On the first ring 36 spirits symbolize the 360 days of the Egyptian year. On an inner circle, one finds constellations, showing the signs of the zodiac. Some of these are represented in the same Greco-Roman iconographic forms as their familiar counterparts (e.g. the Ram, Taurus, Scorpio, and Capricorn, albeit most in odd orientations in comparison to the conventions of ancient Greece and later Arabic-Western developments), whilst others are shown in a more Egyptian form: Aquarius is represen
The Zodiac of Dendera is less well known, but it’s no less important than the other five Egyptian antiquities. It was carved for the ceiling of a chapel dedicated to Osiris in Dendera, which is located north of ancient Thebes on the west bank of the Nile. Its uniqueness lies in its shape: the bas-relief is circular (rectangular zodiacs were more typical in Egypt).
Dendera zodiac wikipedia: The relief, which John H. Rogers characterised as "the only complete map that we have of an ancient sky", has been conjectured to represent the basis on which later astronomy systems were based. It is now on display at the Musée du Louvre, Paris.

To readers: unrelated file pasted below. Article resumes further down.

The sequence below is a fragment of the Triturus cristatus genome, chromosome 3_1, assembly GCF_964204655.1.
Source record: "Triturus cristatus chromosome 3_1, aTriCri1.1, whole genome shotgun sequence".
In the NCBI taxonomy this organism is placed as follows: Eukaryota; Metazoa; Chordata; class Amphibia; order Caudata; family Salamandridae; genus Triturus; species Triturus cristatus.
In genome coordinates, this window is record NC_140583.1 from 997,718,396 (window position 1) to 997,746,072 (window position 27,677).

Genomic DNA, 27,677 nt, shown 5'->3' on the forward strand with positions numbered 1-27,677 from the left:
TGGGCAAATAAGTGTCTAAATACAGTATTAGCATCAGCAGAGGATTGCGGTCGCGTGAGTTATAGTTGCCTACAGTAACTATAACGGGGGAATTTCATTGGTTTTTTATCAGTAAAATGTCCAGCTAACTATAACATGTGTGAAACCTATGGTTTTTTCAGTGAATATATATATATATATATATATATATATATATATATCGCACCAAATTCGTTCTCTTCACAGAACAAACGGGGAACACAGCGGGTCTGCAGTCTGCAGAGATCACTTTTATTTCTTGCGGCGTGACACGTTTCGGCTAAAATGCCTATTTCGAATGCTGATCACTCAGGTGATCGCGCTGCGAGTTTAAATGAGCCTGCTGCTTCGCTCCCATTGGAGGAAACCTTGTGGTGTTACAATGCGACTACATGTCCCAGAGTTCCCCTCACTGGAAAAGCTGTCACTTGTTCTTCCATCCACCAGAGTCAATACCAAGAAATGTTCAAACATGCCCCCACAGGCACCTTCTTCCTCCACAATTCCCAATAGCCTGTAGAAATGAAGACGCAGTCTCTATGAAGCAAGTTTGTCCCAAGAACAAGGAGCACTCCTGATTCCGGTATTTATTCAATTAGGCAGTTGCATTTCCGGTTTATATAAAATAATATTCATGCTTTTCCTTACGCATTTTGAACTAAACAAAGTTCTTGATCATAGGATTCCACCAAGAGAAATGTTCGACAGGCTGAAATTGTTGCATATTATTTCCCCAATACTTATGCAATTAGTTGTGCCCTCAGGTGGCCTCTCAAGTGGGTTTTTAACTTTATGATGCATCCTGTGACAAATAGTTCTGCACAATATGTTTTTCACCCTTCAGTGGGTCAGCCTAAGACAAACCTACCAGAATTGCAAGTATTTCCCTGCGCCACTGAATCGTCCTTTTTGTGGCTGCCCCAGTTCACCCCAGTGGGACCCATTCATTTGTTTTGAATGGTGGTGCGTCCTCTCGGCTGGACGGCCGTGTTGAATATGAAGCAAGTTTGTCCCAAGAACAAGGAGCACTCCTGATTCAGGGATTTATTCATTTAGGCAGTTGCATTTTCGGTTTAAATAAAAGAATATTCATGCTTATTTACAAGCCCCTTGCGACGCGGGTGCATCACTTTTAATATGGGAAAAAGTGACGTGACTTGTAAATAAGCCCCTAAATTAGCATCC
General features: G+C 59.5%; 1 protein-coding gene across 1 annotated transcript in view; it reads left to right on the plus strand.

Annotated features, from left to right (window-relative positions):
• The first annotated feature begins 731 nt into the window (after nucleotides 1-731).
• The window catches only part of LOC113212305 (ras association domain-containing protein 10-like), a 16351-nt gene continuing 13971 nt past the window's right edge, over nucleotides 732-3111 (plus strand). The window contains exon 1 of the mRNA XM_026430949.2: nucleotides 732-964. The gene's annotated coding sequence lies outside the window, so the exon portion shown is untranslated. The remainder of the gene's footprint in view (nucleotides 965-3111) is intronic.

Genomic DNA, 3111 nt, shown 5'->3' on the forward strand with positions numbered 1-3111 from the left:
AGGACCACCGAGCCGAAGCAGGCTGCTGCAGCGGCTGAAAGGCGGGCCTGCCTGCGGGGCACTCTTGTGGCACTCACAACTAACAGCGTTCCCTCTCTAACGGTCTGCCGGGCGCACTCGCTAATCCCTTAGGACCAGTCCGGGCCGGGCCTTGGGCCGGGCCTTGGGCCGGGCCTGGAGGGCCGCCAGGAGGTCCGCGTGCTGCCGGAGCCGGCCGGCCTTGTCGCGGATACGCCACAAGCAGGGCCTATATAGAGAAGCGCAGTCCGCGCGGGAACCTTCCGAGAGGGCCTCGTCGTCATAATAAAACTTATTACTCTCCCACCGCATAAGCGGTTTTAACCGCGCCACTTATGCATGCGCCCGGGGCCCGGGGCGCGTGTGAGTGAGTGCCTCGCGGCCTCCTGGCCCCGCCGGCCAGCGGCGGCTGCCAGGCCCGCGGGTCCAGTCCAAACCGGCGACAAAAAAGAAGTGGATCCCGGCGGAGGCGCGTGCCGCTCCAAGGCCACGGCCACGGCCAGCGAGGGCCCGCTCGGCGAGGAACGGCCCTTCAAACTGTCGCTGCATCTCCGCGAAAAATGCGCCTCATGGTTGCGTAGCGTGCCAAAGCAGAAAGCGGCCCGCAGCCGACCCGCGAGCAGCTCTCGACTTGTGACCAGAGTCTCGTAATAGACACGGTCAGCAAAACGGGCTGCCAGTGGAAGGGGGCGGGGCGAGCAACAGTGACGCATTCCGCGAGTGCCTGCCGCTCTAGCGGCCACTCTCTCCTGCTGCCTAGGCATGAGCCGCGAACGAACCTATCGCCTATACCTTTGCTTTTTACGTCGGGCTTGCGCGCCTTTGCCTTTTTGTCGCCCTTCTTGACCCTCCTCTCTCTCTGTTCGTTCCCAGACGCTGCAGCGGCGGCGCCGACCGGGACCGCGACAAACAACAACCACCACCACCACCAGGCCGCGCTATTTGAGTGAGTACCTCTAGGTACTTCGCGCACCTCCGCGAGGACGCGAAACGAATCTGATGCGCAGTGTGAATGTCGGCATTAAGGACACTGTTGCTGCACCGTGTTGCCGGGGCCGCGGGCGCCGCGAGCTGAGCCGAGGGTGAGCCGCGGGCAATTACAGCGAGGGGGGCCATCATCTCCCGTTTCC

Clay tablet; map of the world; shows the world as a disc, surrounded by a ring of water called the "Bitter River"; "Babylon" is marked as a rectangle at the right end of the Euphrates although the city actually occupied both banks of the river during most of its history; the river Euphrates flows south to a horzontal band, of which the right end is marked "marsh" and the left end is marked "outflow", thus the marshes at the head of the Gulf and either the Shatt al-Arab or where the river…
One of Montu Priest Senemut's 'Tombs' - The astronomical ceiling is divided along its east-west axis by a text band composed of five registers. The central line which is wider than the other four registers bears together the titles of Hatshepsut and some titles as well as the name of Senenmut....."
The name Alphecca, like that of many other stars, is derived from the Arabic language. It describes a circle or "crown". Other sources link the name to the phrase "Al Na'ir al Fakkah", meaning "Bright one on the dish". The star has an alternative name, Gemma, which is related to the English word "gem".